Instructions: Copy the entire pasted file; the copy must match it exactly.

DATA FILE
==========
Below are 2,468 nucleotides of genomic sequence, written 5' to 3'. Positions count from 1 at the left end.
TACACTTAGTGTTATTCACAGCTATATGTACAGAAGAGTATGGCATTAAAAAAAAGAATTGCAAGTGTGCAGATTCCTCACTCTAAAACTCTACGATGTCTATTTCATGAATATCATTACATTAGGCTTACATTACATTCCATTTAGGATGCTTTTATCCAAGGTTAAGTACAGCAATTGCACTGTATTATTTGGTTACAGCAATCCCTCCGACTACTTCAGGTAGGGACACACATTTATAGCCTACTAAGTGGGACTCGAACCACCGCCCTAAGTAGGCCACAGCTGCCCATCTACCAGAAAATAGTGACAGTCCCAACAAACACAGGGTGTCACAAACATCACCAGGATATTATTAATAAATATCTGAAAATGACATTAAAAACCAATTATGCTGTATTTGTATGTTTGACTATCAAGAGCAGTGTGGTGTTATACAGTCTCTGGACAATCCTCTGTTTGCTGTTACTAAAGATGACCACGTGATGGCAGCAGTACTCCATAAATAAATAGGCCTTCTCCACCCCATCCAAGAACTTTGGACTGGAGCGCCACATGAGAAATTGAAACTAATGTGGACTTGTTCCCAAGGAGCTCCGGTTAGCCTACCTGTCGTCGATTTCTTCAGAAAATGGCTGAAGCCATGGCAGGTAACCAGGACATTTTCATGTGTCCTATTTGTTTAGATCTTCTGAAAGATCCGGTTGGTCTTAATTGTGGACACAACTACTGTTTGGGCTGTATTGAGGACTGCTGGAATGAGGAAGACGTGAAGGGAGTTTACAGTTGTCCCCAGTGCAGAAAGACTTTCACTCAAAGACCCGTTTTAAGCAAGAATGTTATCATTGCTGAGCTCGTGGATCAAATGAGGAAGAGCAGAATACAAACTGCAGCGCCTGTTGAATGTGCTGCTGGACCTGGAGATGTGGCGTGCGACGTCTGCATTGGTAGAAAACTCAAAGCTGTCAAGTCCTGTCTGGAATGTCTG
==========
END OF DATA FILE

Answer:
Below are 2,468 nucleotides of genomic sequence, written 5' to 3'. Positions count from 1 at the left end.
TACACTTAGTGTTATTCACAGCTATATGTACAGAAGAGTATGGCATTAAAAAAAAGAATTGCAAGTGTGCAGATTCCTCACTCTAAAACTCTACGATGTCTATTTCATGAATATCATTACATTAGGCTTACATTACATTCCATTTAGGATGCTTTTATCCAAGGTTAAGTACAGCAATTGCACTGTATTATTTGGTTACAGCAATCCCTCCGACTACTTCAGGTAGGGACACACATTTATAGCCTACTAAGTGGGACTCGAACCACCGCCCTAAGTAGGCCACAGCTGCCCATCTACCAGAAAATAGTGACAGTCCCAACAAACACAGGGTGTCACAAACATCACCAGGATATTATTAATAAATATCTGAAAATGACATTAAAAACCAATTATGCTGTATTTGTATGTTTGACTATCAAGAGCAGTGTGGTGTTATACAGTCTCTGGACAATCCTCTGTTTGCTGTTACTAAAGATGACCACGTGATGGCAGCAGTACTCCATAAATAAATAGGCCTTCTCCACCCCATCCAAGAACTTTGGACTGGAGCGCCACATGAGAAATTGAAACTAATGTGGACTTGTTCCCAAGGAGCTCCGGTTAGCCTACCTGTCGTCGATTTCTTCAGAAAATGGCTGAAGCCATGGCAGGTAACCAGGACATTTTCATGTGTCCTATTTGTTTAGATCTTCTGAAAGATCCGGTTGGTCTTAATTGTGGACACAACTACTGTTTGGGCTGTATTGAGGACTGCTGGAATGAGGAAGACGTGAAGGGAGTTTACAGTTGTCCCCAGTGCAGAAAGACTTTCACTCAAAGACCCGTTTTAAGCAAGAATGTTATCATTGCTGAGCTCGTGGATCAAATGAGGAAGAGCAGAATACAAACTGCAGCGCCTGTTGAATGTGCTGCTGGACCTGGAGATGTGGCGTGCGACGTCTGCATTGGTAGAAAACTCAAAGCTGTCAAGTCCTGTCTGGAATGTCTG